Understanding the Reward/Risk and Win/Loss Ratios of a Trading System

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Is it possible to characterize the general likelihood of the success or failure of a trading methodology by examining merely two of its characteristics?

May sound a little hard to believe.

Interestingly, the relationship between these two attributes is not only a fundamental underpinning of good analysis but it also provides sufficient information to answer the pivotal question of any strategist: What combination of rewark/risk and win/loss yield profitability over the long run?

A quick review of terms for those that may be unfamiliar with them:

Reward/Risk: The ratio of the distance from entry to exit versus the distance from entry to stop.
Win/Loss: The empirical (observed) probability of wins versus losses.

Picking a naive starting point, for example 1:1 RR and 50/50 W/L, produces something of the following nature:

Click the graphic to see it in full resolution and observe the attributes of this “starting-point”…

Having done so, the next intuitive question might be: How much does the RR or W/L need to shift in order to push things into profitable territory?

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Shifting the W/L to 70/30 and leaving everything else constant provides an arbitrary estimate in the direction of profitability:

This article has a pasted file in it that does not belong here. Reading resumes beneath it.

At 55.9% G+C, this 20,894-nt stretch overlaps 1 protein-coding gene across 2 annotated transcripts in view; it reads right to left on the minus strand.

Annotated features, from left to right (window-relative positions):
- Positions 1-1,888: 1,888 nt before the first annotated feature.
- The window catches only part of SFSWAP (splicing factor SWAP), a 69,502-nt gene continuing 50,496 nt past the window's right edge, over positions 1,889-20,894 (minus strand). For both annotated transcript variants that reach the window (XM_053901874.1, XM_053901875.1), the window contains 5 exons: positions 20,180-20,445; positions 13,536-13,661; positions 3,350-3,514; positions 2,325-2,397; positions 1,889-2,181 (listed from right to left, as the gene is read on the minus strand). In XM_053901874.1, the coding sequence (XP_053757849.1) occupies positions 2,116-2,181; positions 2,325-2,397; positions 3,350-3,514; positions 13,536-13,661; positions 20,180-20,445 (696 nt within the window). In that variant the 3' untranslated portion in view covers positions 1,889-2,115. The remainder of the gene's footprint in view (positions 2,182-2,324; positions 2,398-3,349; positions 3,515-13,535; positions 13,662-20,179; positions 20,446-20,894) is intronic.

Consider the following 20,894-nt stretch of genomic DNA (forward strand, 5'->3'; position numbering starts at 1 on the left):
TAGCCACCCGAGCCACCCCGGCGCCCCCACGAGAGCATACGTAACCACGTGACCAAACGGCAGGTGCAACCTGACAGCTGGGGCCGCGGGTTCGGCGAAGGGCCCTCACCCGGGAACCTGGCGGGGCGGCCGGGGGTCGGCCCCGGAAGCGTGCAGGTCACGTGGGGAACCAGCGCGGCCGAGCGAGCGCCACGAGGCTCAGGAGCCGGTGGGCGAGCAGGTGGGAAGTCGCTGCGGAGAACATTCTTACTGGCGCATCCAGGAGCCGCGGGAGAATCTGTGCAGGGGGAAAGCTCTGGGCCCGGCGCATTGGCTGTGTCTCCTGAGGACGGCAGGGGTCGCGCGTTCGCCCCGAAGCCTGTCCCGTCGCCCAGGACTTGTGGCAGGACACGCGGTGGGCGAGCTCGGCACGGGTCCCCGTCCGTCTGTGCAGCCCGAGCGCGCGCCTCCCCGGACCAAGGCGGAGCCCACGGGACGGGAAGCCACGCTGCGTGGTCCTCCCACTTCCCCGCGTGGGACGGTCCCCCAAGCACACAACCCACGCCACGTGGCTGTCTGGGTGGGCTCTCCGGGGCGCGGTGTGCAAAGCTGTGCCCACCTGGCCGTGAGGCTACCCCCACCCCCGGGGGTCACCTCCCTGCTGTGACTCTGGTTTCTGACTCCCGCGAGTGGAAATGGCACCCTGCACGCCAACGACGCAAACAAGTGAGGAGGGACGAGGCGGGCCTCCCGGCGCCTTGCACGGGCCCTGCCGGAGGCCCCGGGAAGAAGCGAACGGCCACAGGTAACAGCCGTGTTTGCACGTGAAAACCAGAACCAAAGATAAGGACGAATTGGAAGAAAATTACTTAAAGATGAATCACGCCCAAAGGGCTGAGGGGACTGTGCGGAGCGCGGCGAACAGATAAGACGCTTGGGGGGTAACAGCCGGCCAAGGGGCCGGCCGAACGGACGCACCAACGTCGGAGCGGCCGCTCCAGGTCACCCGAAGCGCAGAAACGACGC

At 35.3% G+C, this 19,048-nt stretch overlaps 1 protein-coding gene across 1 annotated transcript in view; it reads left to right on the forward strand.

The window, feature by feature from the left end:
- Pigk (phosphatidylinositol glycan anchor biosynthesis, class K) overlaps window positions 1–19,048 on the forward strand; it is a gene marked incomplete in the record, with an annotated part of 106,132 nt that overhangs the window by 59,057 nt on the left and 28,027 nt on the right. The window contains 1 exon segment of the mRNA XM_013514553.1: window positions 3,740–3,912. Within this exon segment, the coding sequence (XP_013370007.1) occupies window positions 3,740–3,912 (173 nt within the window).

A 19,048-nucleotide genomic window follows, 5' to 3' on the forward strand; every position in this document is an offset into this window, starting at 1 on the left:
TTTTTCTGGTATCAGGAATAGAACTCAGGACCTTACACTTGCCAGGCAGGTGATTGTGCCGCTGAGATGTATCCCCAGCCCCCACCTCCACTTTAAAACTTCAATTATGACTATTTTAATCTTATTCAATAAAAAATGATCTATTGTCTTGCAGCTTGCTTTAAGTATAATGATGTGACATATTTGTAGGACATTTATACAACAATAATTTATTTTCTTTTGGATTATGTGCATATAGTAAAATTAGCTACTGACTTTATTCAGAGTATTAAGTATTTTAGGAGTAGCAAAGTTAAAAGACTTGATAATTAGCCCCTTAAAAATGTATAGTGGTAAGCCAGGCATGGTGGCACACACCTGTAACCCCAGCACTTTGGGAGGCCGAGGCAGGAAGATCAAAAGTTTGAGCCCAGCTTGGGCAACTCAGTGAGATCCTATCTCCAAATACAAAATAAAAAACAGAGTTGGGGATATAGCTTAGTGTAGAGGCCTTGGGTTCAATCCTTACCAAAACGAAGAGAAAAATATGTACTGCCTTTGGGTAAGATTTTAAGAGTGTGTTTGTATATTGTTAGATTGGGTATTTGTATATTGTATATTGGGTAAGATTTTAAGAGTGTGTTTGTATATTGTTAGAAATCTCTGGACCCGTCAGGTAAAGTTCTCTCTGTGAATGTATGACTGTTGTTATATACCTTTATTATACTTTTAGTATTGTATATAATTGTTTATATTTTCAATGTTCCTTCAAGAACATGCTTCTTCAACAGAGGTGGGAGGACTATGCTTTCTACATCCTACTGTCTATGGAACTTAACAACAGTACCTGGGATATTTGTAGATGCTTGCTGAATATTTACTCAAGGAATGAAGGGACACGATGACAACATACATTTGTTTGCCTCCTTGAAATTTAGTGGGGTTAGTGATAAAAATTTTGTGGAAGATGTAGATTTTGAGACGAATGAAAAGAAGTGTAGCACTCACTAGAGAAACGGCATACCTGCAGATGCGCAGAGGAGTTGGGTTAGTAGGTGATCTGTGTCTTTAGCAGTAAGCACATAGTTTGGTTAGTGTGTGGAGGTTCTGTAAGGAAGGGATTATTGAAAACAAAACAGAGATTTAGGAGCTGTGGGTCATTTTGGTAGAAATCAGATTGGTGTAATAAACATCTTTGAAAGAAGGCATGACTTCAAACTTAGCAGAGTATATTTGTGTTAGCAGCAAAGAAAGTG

This is in fact quite an overshoot, but the modeled results indicate that a combination of 1:1 RR and 70/30 W/L is profitable over the long run.

A more elegant and precise answer to the question can be obtained by iterating the process demonstrated by the naive guessing method across all possible RR + W/L combinations (within reason).

Doing so in this example means the 1,000,000 data points (1,000 paths x 1,000 trades) in each individual graphic above are resampled across a grid of the RR + W/L “pairs” at a provided interval. The resultant outcome yields an intuitive graphical answer to the original question:

The plot on the left illustrates the conical output, along with the intersection plane (in this case break-even).

The plot on the right is a top-down view.

Tracing the conjectural example of 1:1 RR + 70/30 W/L onto the right plot shows that it’s a few bands into the surface. The minimum W/L required to break-even in the model turns out to be far lower, merely 52/48. Alternately, one could similarly say that at a 70/30 W/L the minimum RR required to break even is 1:2.

This of course is simply the tip of the iceberg. There are a variety of analyses and insights that can be conducted utilizing this application. Feel free to try it for yourself:

Monte Carlo Simulator

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